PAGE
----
The source for “The Nights the Animals Talked” is an old Norwegian tale in which the stable animals miraculously used hitherto undetected vocal powers to praise the birth of Jesus during the minutes before the shepherds arrived from their fields to discover the newborn infant – at which point the animals lapsed back into their silence. For this TV production, it seemed that more than a little inspiration came from George Orwell’s “Animal Farm,” where the barnyard creatures invented a social order that divided animals into authority and subservient positions.

But being this was a 1970 production, there was also the vibe of that era’s social consciousness. In this case, some rather obvious jabs at segregation (in the treatment of the pigs) and, perhaps, a backhanded slam at the women’s lib movement (with the hens and the cows angrily asserting their authority in a crassly insensitive manner) peppered the story. And since there was a religious element to the story, the presence of the Holy Family among talking animals was handled with a subtle touch – in this case, the infant Jesus is not shown, while Mary and Joseph are only seen as shadows against a wall or as tiny figures viewed from above by the flying sparrows.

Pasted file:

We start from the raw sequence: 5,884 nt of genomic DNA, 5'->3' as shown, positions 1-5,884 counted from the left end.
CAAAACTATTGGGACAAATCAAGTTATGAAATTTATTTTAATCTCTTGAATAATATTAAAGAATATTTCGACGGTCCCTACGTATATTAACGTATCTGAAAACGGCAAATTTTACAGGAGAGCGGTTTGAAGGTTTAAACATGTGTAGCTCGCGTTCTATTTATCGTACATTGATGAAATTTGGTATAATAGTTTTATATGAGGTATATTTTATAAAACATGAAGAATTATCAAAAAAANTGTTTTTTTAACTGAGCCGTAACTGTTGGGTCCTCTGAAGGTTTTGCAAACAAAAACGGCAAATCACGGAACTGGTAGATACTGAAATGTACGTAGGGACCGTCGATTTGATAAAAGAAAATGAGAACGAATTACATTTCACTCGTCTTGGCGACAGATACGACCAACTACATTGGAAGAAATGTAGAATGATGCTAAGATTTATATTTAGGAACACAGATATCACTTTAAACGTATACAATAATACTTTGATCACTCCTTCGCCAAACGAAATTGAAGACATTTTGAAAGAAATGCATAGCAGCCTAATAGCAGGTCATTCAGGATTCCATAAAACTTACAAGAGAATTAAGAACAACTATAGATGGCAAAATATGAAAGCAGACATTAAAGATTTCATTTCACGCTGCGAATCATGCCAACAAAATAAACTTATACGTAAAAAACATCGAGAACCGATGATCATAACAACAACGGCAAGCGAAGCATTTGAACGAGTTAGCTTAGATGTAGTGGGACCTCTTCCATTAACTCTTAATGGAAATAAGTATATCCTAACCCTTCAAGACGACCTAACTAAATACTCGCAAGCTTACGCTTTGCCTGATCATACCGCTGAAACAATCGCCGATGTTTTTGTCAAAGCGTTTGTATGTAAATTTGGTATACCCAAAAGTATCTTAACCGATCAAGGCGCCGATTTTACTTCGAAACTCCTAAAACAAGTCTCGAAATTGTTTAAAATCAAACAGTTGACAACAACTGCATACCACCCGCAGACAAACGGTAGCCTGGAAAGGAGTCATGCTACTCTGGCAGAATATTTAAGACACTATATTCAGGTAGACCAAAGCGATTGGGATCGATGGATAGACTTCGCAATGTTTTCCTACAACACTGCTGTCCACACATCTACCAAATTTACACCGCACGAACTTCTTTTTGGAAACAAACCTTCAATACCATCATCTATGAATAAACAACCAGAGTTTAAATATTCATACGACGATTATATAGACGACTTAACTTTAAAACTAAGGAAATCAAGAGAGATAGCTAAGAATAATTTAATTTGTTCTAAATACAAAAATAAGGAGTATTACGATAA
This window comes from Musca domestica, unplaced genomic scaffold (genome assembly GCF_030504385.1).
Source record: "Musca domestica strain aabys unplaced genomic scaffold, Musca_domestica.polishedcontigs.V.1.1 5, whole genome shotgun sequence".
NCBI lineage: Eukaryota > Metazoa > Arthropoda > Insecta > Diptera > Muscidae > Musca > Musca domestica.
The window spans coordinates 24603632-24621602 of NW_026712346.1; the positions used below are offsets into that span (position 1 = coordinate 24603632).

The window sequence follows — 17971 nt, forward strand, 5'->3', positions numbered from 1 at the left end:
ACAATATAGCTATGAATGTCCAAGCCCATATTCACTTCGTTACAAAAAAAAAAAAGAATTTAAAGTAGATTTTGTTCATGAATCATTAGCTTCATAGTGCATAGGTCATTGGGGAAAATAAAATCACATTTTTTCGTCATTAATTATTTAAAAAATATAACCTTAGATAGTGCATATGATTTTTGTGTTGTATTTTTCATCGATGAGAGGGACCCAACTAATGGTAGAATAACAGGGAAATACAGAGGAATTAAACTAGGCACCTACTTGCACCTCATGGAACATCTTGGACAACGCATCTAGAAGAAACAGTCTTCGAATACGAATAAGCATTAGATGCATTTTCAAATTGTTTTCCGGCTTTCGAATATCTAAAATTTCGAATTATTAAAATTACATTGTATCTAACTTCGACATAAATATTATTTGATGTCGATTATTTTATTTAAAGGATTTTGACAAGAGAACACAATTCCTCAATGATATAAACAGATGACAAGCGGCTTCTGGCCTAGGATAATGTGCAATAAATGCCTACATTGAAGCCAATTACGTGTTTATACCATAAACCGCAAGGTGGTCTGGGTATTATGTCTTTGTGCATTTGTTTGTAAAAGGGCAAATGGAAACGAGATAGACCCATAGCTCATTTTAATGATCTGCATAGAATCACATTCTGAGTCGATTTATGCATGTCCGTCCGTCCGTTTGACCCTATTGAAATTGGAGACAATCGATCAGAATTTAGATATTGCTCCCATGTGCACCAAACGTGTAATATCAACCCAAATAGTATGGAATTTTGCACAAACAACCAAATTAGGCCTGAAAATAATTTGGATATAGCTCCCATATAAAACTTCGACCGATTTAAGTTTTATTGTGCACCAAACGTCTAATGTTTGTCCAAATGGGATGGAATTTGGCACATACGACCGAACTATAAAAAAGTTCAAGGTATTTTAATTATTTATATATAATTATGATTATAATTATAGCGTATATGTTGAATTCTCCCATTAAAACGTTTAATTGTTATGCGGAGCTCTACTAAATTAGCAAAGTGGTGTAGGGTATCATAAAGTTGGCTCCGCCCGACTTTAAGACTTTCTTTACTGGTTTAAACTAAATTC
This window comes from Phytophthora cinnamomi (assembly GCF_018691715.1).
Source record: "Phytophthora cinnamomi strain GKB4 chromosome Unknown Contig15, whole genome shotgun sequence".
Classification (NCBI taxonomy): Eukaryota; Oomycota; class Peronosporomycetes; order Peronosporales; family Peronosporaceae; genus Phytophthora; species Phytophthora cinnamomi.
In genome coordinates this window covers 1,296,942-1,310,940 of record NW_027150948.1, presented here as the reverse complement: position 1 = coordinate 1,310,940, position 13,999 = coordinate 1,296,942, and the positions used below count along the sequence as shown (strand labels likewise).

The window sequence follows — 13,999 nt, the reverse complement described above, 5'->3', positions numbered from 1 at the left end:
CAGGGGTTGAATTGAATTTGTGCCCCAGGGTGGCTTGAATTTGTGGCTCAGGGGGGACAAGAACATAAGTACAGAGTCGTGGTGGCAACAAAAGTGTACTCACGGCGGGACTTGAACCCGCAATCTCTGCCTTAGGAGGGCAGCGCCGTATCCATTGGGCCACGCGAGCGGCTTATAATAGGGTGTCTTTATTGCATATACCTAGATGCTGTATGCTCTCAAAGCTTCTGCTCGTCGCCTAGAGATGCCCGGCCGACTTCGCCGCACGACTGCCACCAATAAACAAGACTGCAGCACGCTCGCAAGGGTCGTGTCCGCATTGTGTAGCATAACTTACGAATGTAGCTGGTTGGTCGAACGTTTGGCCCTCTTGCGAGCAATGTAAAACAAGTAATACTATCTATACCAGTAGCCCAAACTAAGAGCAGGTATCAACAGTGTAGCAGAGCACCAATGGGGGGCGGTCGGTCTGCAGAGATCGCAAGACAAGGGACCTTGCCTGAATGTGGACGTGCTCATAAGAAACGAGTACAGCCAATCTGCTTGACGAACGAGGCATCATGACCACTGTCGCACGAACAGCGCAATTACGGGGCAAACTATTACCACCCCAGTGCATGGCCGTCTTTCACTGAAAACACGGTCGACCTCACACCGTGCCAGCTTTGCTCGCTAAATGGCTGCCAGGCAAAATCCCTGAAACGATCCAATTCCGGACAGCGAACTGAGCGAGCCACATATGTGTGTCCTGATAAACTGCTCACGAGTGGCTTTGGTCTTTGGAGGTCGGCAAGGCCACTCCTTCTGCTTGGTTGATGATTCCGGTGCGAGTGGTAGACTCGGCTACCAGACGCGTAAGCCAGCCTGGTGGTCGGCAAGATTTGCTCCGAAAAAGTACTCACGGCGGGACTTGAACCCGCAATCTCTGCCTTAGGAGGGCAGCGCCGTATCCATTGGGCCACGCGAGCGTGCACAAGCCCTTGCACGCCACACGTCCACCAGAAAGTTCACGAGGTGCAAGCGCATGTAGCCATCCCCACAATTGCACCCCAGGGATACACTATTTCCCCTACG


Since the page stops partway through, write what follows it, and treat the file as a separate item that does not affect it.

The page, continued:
“The Night the Animals Talked” was originally conceived as a children’s record by Peter Fernandez, an actor/writer who was best known for adapting and performing on the English-language soundtracks for many European and Japanese films and television programs. Shamus Culhane, a veteran animator, took director credit while the Italian studio Gamma Films was responsible for the animation. Music legends Sammy Cahn and Jule Styne created three original songs for this production.